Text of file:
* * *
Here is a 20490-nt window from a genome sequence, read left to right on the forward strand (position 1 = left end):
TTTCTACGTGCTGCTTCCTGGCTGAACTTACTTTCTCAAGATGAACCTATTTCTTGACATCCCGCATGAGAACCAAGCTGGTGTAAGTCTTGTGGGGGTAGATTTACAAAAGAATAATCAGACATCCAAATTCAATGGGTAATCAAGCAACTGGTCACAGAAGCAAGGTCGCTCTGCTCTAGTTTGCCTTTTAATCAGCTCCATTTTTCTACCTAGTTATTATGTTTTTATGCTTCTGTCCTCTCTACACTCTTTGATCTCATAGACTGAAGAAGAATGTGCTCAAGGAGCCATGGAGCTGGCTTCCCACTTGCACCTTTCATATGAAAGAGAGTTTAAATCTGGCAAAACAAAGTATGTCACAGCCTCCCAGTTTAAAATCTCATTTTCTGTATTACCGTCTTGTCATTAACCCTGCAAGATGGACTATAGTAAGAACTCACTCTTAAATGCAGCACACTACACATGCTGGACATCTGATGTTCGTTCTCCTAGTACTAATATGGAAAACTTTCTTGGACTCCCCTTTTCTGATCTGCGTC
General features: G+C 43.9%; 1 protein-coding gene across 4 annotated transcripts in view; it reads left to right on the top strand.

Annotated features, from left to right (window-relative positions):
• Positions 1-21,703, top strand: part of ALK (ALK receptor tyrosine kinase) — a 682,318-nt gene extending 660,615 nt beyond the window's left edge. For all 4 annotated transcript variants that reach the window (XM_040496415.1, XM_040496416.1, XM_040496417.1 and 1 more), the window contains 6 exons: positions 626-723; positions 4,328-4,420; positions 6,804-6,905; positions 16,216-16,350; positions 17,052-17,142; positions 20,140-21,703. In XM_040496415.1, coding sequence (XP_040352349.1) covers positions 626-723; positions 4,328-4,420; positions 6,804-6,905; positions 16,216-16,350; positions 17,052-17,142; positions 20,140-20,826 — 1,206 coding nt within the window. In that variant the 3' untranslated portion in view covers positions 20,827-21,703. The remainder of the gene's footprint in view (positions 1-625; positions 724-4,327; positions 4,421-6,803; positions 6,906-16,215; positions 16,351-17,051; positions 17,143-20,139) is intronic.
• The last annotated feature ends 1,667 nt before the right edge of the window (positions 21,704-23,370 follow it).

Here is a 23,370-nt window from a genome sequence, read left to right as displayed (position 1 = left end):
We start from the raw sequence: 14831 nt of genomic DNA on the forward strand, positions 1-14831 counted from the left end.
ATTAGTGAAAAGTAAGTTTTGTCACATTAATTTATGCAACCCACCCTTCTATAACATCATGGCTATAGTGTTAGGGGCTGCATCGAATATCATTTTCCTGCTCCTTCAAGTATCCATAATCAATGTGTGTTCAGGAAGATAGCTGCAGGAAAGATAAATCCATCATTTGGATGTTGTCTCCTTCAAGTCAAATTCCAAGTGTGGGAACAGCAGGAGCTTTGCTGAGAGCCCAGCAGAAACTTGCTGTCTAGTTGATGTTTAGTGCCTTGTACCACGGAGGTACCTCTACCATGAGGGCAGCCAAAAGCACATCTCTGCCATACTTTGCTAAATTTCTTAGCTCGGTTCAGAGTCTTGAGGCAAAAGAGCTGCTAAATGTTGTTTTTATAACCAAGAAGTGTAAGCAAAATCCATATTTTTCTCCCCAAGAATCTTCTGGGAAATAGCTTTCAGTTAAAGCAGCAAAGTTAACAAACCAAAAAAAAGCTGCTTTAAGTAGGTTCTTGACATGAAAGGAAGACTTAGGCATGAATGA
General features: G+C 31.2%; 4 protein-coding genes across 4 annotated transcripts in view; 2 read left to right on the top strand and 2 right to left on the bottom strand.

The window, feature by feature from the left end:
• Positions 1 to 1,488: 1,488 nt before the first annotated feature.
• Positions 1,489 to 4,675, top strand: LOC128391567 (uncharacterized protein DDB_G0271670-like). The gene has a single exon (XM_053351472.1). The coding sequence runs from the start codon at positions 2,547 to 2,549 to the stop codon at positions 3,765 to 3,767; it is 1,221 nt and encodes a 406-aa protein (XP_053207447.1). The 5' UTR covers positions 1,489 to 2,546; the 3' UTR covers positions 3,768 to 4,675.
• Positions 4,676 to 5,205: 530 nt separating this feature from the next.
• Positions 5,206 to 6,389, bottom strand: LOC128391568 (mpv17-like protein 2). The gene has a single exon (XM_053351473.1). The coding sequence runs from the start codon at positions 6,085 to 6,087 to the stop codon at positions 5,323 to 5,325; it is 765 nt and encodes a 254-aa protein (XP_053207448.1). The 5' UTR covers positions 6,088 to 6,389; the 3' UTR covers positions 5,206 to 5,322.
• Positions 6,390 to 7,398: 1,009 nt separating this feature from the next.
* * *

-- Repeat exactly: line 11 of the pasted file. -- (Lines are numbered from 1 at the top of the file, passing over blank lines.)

The window, feature by feature from the left end: